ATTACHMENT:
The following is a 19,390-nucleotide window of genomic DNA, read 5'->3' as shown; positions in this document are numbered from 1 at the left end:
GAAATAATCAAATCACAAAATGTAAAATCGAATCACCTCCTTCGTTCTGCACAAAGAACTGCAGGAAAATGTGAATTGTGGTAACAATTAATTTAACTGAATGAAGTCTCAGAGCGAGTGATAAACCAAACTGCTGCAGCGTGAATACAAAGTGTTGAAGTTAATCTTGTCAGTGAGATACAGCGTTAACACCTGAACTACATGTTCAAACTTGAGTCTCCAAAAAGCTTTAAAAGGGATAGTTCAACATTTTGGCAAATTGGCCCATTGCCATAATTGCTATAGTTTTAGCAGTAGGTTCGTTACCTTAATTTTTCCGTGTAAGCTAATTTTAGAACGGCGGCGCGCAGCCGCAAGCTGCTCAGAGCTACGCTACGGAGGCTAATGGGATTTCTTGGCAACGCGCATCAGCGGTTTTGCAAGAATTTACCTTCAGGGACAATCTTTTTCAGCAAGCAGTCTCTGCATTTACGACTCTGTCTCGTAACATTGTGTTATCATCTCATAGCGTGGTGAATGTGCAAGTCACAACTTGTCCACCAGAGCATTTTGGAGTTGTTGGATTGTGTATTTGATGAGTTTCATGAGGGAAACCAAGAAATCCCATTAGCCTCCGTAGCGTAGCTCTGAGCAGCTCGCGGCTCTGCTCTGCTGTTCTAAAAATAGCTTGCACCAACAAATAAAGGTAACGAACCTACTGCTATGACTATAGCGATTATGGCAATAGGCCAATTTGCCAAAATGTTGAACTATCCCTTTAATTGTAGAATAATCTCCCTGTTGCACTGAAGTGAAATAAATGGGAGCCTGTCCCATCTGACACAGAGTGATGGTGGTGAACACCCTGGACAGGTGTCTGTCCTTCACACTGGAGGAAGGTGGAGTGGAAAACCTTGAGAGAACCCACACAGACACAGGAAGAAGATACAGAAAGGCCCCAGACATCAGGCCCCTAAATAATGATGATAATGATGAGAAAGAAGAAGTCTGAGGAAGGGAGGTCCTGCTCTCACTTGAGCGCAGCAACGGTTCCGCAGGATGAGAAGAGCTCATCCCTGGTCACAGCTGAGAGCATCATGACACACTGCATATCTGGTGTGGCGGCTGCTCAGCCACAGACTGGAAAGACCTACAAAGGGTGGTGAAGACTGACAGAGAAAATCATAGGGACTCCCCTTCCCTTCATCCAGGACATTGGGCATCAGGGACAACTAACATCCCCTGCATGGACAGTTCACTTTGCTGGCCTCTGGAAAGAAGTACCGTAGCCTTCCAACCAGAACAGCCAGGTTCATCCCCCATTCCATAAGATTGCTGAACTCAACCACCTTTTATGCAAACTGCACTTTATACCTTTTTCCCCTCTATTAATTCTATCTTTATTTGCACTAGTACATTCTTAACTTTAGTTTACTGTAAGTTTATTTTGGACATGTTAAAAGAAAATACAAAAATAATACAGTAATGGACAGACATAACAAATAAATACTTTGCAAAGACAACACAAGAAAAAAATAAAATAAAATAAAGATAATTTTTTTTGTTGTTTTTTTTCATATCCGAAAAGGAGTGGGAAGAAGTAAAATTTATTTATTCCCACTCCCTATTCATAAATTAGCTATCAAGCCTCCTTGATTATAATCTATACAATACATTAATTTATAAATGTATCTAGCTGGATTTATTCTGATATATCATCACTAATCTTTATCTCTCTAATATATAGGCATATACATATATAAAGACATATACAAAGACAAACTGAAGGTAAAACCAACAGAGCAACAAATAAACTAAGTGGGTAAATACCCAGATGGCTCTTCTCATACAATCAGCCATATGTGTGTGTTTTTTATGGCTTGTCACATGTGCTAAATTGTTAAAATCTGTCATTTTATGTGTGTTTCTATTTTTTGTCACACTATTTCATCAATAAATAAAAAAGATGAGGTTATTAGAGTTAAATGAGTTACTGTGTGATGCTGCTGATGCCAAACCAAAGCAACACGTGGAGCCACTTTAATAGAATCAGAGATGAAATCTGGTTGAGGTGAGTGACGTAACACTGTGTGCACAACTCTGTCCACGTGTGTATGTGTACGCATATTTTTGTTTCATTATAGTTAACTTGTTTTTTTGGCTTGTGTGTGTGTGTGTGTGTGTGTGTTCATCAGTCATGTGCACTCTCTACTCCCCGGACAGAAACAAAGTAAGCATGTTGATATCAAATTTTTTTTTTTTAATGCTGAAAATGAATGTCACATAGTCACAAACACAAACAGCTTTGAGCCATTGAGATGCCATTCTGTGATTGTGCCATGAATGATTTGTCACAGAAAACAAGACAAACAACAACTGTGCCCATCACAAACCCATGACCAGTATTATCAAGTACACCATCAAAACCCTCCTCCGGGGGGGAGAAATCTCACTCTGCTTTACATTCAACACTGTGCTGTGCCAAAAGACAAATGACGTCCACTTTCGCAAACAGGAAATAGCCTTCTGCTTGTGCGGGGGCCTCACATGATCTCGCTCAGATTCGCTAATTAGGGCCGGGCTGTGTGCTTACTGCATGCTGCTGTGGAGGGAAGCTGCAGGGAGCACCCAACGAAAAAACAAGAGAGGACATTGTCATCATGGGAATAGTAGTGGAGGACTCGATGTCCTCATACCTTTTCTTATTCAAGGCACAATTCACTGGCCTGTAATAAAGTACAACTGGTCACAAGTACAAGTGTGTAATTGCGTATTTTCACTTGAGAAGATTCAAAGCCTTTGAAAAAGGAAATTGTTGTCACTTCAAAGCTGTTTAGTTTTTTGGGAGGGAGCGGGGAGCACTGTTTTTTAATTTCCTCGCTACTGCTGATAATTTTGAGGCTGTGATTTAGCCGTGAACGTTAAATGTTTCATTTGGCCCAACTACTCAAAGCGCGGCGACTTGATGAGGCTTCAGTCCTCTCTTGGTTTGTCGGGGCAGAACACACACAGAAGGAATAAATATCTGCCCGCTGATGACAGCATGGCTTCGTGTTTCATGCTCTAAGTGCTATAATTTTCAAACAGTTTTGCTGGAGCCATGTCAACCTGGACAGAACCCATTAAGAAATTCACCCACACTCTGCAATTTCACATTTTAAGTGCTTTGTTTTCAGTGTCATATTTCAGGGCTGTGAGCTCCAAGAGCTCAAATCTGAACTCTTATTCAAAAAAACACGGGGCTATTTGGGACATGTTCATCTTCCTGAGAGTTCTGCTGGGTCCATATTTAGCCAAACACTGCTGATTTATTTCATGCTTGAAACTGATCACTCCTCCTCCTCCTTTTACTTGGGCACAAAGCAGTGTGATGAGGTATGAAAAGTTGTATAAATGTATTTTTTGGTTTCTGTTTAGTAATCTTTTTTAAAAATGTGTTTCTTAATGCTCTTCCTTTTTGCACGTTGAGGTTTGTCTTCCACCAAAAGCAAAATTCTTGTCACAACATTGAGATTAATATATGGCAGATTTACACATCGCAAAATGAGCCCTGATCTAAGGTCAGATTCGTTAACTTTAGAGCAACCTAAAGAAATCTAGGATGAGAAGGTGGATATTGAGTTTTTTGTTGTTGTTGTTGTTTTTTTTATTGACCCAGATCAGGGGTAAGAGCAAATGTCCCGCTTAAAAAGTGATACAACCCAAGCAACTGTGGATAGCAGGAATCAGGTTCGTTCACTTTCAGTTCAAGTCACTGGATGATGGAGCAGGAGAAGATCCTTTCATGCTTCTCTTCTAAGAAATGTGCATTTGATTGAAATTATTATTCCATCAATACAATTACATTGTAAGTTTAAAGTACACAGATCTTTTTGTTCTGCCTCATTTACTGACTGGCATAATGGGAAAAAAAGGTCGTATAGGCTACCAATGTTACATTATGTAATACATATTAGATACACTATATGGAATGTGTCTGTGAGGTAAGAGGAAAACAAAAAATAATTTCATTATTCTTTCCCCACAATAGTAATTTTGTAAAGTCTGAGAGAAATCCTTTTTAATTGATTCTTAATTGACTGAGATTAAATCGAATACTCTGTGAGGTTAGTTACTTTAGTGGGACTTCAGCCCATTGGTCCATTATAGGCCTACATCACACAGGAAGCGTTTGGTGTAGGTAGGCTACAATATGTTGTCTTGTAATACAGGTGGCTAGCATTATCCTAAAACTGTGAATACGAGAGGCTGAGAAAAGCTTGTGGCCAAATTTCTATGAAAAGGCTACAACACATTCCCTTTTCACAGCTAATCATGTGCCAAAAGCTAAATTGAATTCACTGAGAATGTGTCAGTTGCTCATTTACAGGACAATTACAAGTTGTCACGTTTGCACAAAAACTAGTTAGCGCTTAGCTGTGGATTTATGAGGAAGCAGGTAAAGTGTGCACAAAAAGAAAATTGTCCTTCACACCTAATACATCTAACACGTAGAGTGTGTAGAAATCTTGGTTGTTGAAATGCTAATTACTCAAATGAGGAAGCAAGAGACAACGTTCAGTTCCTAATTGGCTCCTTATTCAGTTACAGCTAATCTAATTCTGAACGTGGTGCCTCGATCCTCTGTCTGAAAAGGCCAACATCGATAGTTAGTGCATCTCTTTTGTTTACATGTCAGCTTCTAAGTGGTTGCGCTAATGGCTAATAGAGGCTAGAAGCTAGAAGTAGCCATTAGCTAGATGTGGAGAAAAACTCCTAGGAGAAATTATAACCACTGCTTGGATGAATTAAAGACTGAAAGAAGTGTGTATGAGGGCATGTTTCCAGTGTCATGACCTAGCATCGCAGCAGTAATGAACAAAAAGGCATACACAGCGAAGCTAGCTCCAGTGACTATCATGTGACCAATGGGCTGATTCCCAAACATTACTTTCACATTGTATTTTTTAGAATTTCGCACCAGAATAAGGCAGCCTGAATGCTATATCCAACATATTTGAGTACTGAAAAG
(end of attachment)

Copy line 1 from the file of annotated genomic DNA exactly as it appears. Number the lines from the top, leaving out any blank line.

The following is a 19,390-nucleotide window of genomic DNA, read 5'->3' as shown; positions in this document are numbered from 1 at the left end: